of an Ocean of Smuggling
SMUGGLING IN EARLY MODERN BRITAIN
Smuggling was big business in eighteenth-century Britain. The British government raised most of its revenues from customs and excise duties. As the country fought wars with France, parliament needed to raise more money. Tariffs on imported goods like cotton, tea, tobacco, wine and brandy made smuggling --- in the words of eighteenth-century writers -- a "temptation." Smuggled goods could undersell those that were legally imported and demand for these commodities was high.
Even by the 1730s contemporaries estimated that possibly one-half of the total flow of certain highly taxed goods like tea were illegally imported.
The Customs and Excise services sought to enforce the revenue laws against increasingly stiff resistance from professional smugglers profiting from the "running trade." These were well-organized and capitalized gangs, sometimes numbering in the dozens. Customs officers in lonely spots along the coasts were often outgunned and intimidated by these gangs.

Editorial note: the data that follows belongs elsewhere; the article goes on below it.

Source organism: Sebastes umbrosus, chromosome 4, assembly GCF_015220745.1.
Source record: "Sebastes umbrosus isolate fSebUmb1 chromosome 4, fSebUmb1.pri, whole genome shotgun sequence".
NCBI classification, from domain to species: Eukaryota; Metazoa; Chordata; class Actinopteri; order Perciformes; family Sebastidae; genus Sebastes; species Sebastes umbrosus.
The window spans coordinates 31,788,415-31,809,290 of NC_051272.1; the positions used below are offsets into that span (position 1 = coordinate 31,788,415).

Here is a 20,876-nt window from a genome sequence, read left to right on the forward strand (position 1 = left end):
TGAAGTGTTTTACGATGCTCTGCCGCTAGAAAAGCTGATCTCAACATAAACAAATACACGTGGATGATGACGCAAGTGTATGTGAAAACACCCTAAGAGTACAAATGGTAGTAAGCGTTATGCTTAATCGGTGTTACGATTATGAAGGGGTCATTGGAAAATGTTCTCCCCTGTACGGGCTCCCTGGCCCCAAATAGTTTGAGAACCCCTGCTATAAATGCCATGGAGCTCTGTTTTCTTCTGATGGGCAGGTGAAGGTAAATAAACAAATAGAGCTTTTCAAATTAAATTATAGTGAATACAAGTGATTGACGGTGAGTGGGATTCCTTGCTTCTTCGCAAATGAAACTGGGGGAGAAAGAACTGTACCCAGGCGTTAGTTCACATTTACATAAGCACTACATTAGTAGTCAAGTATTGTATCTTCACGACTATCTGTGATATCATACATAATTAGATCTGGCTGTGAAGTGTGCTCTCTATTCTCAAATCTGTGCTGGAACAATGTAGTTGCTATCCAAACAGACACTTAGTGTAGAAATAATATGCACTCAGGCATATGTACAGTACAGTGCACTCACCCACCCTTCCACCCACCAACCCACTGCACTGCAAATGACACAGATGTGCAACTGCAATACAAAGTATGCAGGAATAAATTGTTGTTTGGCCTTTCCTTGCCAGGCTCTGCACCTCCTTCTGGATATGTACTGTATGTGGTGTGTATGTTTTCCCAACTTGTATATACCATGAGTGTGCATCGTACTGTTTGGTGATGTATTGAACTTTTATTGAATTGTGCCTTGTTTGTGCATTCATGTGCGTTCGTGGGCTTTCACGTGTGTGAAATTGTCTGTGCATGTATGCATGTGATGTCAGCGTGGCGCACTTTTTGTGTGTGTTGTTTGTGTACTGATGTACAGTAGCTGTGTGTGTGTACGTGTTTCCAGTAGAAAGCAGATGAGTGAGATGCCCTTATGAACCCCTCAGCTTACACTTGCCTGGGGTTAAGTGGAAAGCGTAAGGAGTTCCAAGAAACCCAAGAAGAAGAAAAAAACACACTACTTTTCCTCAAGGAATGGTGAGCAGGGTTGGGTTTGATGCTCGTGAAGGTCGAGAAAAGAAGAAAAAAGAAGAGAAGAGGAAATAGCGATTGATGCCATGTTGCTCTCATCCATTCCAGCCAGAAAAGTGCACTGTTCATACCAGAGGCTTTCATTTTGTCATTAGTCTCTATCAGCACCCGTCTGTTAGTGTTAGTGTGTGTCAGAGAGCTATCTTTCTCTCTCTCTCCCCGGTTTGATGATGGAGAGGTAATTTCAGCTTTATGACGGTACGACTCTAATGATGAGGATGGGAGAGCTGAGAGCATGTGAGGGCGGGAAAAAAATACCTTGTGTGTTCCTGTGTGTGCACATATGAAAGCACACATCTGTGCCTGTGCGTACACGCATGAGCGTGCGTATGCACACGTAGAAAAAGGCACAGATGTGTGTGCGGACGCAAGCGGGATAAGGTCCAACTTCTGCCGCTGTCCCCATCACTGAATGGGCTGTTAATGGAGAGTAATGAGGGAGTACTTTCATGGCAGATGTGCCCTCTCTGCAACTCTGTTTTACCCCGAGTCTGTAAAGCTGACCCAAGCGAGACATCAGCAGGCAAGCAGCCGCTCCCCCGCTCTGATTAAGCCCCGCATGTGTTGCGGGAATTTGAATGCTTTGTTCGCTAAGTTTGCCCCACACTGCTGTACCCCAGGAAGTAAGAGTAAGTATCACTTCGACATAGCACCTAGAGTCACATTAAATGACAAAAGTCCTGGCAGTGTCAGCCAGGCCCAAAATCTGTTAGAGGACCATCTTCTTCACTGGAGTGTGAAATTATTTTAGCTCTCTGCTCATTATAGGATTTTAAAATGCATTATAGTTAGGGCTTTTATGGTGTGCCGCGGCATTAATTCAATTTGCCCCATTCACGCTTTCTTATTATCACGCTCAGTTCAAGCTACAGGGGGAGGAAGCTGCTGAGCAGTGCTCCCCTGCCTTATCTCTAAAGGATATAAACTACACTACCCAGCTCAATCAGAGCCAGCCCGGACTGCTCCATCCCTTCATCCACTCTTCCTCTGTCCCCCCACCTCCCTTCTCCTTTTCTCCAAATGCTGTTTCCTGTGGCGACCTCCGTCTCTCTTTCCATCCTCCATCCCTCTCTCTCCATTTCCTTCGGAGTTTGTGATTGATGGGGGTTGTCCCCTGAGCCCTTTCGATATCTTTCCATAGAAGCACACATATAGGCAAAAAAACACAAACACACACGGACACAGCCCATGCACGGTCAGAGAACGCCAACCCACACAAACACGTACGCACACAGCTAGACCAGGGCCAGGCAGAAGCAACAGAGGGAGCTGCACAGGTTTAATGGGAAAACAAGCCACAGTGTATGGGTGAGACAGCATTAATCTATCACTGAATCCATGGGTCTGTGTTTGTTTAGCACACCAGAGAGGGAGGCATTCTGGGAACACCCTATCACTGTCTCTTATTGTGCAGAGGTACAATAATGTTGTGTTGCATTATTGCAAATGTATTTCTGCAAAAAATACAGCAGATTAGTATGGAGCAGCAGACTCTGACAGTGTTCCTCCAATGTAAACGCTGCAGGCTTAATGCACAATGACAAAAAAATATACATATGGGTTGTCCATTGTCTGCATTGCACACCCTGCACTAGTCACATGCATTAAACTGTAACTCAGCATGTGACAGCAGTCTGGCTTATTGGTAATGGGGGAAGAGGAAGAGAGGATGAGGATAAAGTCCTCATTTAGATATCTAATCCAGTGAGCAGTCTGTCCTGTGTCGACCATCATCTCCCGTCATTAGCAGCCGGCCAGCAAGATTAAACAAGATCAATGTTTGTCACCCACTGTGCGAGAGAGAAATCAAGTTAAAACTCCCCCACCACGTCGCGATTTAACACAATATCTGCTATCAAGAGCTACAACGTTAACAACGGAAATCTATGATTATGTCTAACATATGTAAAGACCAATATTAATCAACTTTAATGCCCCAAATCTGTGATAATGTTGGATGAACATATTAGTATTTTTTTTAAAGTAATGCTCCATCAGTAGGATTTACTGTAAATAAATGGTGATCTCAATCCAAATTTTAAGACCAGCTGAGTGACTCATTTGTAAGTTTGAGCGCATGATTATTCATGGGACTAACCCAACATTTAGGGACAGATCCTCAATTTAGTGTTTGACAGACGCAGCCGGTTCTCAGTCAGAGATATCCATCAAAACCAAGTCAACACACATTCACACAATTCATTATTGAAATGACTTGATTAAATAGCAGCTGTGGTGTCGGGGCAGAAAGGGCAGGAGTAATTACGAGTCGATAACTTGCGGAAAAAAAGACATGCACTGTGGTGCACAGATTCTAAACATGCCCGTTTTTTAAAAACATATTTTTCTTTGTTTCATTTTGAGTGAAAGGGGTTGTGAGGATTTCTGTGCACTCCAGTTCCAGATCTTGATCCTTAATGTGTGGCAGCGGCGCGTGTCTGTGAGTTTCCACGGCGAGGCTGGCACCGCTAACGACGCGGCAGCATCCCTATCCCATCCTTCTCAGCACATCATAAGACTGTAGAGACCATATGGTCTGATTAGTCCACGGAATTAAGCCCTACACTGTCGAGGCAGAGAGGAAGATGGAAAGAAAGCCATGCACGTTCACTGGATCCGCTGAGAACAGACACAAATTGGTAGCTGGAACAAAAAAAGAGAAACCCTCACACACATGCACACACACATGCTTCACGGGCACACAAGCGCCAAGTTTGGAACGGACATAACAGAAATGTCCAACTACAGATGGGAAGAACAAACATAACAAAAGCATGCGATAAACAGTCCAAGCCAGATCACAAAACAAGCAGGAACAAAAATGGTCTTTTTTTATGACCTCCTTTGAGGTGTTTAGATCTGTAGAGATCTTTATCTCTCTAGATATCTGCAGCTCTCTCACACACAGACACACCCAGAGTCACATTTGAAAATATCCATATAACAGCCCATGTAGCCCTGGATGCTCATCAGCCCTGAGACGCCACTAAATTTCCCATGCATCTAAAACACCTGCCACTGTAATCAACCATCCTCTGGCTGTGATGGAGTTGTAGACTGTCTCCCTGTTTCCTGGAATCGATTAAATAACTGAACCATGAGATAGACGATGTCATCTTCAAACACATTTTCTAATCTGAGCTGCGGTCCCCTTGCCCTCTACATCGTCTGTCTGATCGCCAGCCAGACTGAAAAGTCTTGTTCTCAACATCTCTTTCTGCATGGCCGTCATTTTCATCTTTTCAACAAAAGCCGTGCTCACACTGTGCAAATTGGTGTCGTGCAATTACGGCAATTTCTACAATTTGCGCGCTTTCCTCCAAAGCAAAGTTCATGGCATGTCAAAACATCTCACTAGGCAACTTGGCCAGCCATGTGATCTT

Professional merchants and traders also illegally imported goods. Dozens of tricks and strategies were available to them and developed from year to year as the laws changed. There were even jurisdictions like Guernsey and Jersey known to be havens for "tax free" goods and friendly to smugglers.
Today, we still know little about this clandestine world and the strategies of the Customs and Excise services. Yet the smuggling economy was tied to a global network of sometimes clandestine and sometimes open trade. It was also a crucial conduit to make available cheaper consumer goods for those in Britain and Europe. Disputes over smuggling were also behind some of the biggest political eruptions of the period, including The War of Jenkins Ear and the American War of Revolution.
THE RUNNING TRADE
CRIME AND PUNISHMENT